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Sony offers style over substance

Sony offers style over substance

Sony has always been known for innovative style, which is why it's no surprise to see the Vaio label on this chic notebook. We were impressed by every facet of the design, especially the transparent frame, flip-up keyboard and half-screen display. The L series sits somewhere between a desktop replacement notebook and a desktop PC. It offers a light, portable alternative to a desktop without conforming to the standard notebook chassis design with an adjustable stand on the rear to tilt the screen.

One of the best features of this Panel PC is the half screen display which instantly turns on when the keyboard flips up. Initially, the screen displays the time and a calendar showing the current date. A set of basic media controls are positioned down the side of the keyboard. The included soundFLOW software is fairly simplistic, offering nothing more than skip, play, stop and volume controls as well as a basic filter by artist and album (albums also include playlists). Playing CDs requires nothing more than the disc to be inserted into the slot-drive DVD re-writer located on the side. However, soundFLOW can't create playlists or add albums from sources other than a CD without the help of the installed Sony SonicStage application.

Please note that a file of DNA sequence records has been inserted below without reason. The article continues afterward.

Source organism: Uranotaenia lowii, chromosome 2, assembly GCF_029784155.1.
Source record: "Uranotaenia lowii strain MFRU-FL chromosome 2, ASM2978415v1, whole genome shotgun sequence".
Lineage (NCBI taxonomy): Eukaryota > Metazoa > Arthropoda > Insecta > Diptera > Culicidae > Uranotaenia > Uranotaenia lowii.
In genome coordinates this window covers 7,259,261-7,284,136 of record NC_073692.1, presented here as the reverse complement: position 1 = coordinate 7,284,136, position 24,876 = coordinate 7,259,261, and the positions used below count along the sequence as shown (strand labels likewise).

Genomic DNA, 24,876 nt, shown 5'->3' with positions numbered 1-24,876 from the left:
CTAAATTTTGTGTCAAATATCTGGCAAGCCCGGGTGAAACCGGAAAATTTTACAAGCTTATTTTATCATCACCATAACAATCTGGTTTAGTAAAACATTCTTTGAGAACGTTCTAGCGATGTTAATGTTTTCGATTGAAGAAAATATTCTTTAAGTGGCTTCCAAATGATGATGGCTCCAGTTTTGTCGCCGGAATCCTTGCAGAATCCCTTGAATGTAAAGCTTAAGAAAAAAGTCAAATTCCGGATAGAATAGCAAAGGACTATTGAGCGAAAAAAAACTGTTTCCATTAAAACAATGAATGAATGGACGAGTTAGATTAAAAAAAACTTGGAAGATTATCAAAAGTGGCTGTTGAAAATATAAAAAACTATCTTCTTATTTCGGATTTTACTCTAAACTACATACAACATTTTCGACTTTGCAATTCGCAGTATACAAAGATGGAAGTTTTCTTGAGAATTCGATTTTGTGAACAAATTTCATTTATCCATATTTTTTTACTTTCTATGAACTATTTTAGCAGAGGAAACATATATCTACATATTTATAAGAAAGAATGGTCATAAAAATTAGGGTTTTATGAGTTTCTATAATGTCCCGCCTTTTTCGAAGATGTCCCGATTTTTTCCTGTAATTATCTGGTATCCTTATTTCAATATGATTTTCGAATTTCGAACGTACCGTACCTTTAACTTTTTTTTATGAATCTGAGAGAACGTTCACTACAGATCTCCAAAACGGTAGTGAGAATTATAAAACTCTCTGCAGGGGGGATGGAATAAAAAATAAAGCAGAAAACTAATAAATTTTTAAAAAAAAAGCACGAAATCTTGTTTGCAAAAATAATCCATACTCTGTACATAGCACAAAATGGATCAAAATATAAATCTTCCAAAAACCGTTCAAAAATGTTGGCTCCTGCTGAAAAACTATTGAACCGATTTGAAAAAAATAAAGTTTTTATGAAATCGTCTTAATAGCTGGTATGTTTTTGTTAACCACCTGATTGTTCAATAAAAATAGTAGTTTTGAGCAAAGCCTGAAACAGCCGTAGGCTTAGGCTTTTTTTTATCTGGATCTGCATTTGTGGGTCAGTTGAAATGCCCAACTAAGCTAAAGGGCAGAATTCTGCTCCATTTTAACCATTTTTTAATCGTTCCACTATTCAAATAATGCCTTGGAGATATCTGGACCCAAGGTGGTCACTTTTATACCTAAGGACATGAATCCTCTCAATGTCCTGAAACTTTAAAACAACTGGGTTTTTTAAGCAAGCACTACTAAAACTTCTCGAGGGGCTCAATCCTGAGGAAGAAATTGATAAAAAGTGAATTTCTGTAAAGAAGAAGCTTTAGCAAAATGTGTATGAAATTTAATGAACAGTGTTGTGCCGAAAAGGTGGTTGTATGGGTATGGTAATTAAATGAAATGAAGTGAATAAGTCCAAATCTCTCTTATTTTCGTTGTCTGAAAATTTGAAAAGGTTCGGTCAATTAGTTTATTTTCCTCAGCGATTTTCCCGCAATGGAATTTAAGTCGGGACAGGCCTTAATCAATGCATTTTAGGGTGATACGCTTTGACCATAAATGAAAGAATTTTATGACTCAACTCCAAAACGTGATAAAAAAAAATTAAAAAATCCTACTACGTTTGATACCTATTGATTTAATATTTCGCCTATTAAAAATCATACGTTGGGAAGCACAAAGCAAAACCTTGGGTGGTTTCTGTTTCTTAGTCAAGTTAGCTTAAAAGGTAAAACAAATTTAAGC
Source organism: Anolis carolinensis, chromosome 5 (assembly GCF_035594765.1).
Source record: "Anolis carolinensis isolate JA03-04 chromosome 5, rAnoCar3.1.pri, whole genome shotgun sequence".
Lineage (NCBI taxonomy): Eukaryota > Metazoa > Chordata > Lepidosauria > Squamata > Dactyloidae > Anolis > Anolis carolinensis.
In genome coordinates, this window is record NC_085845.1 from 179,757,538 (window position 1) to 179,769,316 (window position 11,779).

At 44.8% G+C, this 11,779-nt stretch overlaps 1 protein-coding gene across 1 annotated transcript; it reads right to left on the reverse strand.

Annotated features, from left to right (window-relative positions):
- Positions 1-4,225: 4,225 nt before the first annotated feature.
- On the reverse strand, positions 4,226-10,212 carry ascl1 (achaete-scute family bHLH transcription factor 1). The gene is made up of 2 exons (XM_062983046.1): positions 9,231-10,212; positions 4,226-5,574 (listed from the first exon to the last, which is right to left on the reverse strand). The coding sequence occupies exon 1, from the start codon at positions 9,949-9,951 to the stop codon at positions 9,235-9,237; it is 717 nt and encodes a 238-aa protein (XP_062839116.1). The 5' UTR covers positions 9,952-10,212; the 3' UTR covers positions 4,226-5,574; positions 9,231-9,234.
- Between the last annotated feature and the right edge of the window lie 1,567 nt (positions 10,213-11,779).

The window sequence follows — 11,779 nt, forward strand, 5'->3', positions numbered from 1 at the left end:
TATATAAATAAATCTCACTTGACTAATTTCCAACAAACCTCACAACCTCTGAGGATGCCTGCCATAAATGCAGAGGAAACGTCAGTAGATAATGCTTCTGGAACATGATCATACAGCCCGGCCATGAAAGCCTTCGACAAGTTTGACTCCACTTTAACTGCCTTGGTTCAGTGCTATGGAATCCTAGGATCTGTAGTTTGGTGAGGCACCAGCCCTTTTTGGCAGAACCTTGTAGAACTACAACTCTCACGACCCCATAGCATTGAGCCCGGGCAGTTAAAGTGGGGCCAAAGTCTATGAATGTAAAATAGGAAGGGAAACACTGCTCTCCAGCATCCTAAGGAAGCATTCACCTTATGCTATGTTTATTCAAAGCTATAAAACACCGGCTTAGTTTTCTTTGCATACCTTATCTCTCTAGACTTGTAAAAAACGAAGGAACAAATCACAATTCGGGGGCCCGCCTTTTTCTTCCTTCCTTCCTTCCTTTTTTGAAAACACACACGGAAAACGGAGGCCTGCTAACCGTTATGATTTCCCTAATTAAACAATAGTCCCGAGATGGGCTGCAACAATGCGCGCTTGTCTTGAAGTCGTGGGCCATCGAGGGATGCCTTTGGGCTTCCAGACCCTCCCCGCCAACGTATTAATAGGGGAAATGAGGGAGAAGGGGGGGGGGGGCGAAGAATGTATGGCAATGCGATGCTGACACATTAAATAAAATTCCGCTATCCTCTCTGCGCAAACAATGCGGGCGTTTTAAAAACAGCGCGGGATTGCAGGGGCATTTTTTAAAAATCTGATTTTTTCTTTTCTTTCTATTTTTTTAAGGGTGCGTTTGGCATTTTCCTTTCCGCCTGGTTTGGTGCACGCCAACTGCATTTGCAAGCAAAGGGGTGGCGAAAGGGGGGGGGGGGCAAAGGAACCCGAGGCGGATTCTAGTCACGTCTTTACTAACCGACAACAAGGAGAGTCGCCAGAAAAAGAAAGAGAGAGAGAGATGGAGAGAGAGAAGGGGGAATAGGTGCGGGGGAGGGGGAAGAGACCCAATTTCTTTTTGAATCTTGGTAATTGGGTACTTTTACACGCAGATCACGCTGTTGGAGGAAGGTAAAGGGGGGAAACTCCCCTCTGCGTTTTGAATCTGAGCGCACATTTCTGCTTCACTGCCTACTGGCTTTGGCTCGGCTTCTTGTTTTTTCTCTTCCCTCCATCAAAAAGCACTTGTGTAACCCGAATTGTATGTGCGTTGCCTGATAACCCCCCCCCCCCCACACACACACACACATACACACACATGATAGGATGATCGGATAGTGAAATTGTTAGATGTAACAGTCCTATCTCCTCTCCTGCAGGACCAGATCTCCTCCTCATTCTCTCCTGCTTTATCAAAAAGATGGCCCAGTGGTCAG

The speakers produce a good, clear sound and are loud enough for music and movies within a reasonable distance, although they would benefit from the addition of a subwoofer. The 15.4-inch widescreen LCD has a native resolution of 1280 x 800 pixels and has good brightness and contrast, but a very shallow viewing angle. From vertical positions it's difficult to see. It also has terrible colour inversion from side angles. This is disappointing, as when using this type of PC, you may not always be sitting directly in front of it.

Overall, the system performed well enough during our tests, though it is far from being the most powerful mobile solution available. It was a little slow in our MP3 encoding test, where we encoded 53 minutes of WAV files to 192Kbps MP3 files, which took 3min 3sec. This was below what we expected considering the specifications. We encoded a full CD using SonicStage, which took 4min 5sec. With the 1.83GHz Core 2 Duo CPU and 1GB of DDR2 RAM it will have no problems with everyday tasks and running the most commonly used software on the market. The GeForce Go 7400 graphics card allows this system to run Windows Vista's Aero interface and also gives the system enough graphics power to play some newer games, albeit at lower settings. Older games will run with ease as indicated by the 3DMark 2001 SE score of 9421.

In a worse-case scenario battery test, we played a DVD on a looping repeat. Despite the larger speakers on this unit, which consume more power than regular notebook speakers, the L series ran the DVD for 91 minutes. This is just short of an average feature film, but the volume is loud enough to comfortably sit back and watch from a distance, something most notebooks can't offer.

The flip-down keyboard is slightly smaller than your average notebook keyboard, so using it feels a little cramped. We would have liked it to be detachable, but it's fixed at the hinge.

VERDICT: The Sony Vaio VGO-LA38G is a welcome change of form factor which retains its mobility while also being a stylish and functional addition to the household.


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